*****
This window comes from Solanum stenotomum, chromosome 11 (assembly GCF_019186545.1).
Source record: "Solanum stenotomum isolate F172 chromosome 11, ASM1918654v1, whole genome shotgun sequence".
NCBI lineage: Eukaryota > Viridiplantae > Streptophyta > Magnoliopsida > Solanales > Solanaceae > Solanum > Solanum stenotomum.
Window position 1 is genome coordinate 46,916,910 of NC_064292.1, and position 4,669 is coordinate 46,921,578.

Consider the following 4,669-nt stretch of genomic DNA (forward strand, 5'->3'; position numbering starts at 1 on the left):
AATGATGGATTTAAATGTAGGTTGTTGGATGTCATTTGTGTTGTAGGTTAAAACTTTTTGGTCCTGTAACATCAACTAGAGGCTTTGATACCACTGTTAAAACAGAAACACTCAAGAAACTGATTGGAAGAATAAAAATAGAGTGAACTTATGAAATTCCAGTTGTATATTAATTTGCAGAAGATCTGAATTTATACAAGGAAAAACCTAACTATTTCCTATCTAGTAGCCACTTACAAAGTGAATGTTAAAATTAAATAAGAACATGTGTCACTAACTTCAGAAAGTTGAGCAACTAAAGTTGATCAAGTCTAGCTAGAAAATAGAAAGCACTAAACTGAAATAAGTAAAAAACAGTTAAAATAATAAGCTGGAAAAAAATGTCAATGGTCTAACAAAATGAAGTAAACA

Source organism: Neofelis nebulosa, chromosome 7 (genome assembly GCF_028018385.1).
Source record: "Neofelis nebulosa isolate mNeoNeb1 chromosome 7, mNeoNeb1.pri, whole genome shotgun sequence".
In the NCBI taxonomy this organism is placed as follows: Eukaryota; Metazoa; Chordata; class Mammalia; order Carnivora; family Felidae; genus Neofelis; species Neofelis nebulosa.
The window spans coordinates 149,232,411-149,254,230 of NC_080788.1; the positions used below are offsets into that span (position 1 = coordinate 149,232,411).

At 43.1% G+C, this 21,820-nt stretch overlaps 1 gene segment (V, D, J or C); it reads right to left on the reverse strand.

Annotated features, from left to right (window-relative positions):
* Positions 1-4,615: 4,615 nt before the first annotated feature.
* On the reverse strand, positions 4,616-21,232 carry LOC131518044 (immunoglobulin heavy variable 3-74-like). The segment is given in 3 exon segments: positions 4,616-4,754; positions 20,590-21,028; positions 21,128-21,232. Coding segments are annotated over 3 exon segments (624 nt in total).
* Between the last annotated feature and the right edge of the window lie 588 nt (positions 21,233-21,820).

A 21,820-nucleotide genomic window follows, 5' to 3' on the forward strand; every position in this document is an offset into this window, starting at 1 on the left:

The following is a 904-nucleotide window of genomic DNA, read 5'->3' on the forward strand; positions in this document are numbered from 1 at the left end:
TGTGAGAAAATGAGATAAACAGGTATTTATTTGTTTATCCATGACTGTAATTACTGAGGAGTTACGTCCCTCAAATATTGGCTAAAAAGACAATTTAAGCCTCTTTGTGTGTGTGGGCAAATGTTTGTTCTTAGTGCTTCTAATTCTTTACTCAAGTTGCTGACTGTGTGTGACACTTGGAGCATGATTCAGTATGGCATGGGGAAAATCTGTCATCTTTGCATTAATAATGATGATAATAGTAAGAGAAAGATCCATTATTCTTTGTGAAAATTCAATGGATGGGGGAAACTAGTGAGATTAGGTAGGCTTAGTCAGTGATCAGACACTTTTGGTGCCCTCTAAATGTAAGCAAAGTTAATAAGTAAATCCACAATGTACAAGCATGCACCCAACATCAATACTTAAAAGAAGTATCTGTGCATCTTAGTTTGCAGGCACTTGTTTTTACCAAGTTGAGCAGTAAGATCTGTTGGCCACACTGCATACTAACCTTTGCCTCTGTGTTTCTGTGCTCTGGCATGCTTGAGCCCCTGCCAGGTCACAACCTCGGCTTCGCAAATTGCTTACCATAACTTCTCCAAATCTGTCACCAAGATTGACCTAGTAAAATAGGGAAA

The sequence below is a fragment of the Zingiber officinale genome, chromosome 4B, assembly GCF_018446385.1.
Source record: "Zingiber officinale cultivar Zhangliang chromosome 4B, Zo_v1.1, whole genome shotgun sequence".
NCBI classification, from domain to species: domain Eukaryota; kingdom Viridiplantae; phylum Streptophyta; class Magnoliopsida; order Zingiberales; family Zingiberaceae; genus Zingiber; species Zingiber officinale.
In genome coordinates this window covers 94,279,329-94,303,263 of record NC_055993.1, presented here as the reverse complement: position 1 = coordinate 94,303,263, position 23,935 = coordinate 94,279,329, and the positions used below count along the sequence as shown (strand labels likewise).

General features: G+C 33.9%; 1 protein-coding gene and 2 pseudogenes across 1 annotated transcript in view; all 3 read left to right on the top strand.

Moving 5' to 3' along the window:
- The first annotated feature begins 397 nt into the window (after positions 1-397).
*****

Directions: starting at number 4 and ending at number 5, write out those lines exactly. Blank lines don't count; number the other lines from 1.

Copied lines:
Window position 1 is genome coordinate 46,916,910 of NC_064292.1, and position 4,669 is coordinate 46,921,578.

Consider the following 4,669-nt stretch of genomic DNA (forward strand, 5'->3'; position numbering starts at 1 on the left):